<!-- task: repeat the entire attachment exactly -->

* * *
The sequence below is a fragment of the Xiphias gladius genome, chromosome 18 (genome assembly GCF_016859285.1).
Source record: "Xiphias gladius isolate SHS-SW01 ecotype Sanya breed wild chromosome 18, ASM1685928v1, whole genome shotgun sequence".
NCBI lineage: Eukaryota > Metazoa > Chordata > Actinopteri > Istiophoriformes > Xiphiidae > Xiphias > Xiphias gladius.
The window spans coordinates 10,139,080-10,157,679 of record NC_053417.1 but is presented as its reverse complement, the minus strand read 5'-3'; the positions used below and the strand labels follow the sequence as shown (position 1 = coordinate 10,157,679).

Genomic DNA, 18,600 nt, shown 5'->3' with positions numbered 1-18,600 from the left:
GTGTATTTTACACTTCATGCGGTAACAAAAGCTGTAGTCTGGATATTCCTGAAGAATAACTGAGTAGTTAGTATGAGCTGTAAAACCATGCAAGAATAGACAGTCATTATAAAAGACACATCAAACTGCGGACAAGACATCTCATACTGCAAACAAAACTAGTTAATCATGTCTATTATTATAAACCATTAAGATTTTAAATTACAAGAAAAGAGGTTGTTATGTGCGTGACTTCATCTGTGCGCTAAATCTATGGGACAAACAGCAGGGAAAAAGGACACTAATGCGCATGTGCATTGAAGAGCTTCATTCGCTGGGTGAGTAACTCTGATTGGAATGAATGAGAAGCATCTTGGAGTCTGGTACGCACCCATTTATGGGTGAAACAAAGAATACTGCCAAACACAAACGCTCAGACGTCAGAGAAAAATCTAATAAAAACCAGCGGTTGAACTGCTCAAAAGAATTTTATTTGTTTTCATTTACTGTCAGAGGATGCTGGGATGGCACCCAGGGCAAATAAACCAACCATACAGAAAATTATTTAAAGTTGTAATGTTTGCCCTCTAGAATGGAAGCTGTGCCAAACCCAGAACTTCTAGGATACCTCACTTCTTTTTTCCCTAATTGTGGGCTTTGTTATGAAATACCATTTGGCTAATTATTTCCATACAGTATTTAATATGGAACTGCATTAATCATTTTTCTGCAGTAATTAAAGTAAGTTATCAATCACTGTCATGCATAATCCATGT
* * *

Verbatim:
The sequence below is a fragment of the Xiphias gladius genome, chromosome 18 (genome assembly GCF_016859285.1).
Source record: "Xiphias gladius isolate SHS-SW01 ecotype Sanya breed wild chromosome 18, ASM1685928v1, whole genome shotgun sequence".
NCBI lineage: Eukaryota > Metazoa > Chordata > Actinopteri > Istiophoriformes > Xiphiidae > Xiphias > Xiphias gladius.
The window spans coordinates 10,139,080-10,157,679 of record NC_053417.1 but is presented as its reverse complement, the minus strand read 5'-3'; the positions used below and the strand labels follow the sequence as shown (position 1 = coordinate 10,157,679).

Genomic DNA, 18,600 nt, shown 5'->3' with positions numbered 1-18,600 from the left:
GTGTATTTTACACTTCATGCGGTAACAAAAGCTGTAGTCTGGATATTCCTGAAGAATAACTGAGTAGTTAGTATGAGCTGTAAAACCATGCAAGAATAGACAGTCATTATAAAAGACACATCAAACTGCGGACAAGACATCTCATACTGCAAACAAAACTAGTTAATCATGTCTATTATTATAAACCATTAAGATTTTAAATTACAAGAAAAGAGGTTGTTATGTGCGTGACTTCATCTGTGCGCTAAATCTATGGGACAAACAGCAGGGAAAAAGGACACTAATGCGCATGTGCATTGAAGAGCTTCATTCGCTGGGTGAGTAACTCTGATTGGAATGAATGAGAAGCATCTTGGAGTCTGGTACGCACCCATTTATGGGTGAAACAAAGAATACTGCCAAACACAAACGCTCAGACGTCAGAGAAAAATCTAATAAAAACCAGCGGTTGAACTGCTCAAAAGAATTTTATTTGTTTTCATTTACTGTCAGAGGATGCTGGGATGGCACCCAGGGCAAATAAACCAACCATACAGAAAATTATTTAAAGTTGTAATGTTTGCCCTCTAGAATGGAAGCTGTGCCAAACCCAGAACTTCTAGGATACCTCACTTCTTTTTTCCCTAATTGTGGGCTTTGTTATGAAATACCATTTGGCTAATTATTTCCATACAGTATTTAATATGGAACTGCATTAATCATTTTTCTGCAGTAATTAAAGTAAGTTATCAATCACTGTCATGCATAATCCATGT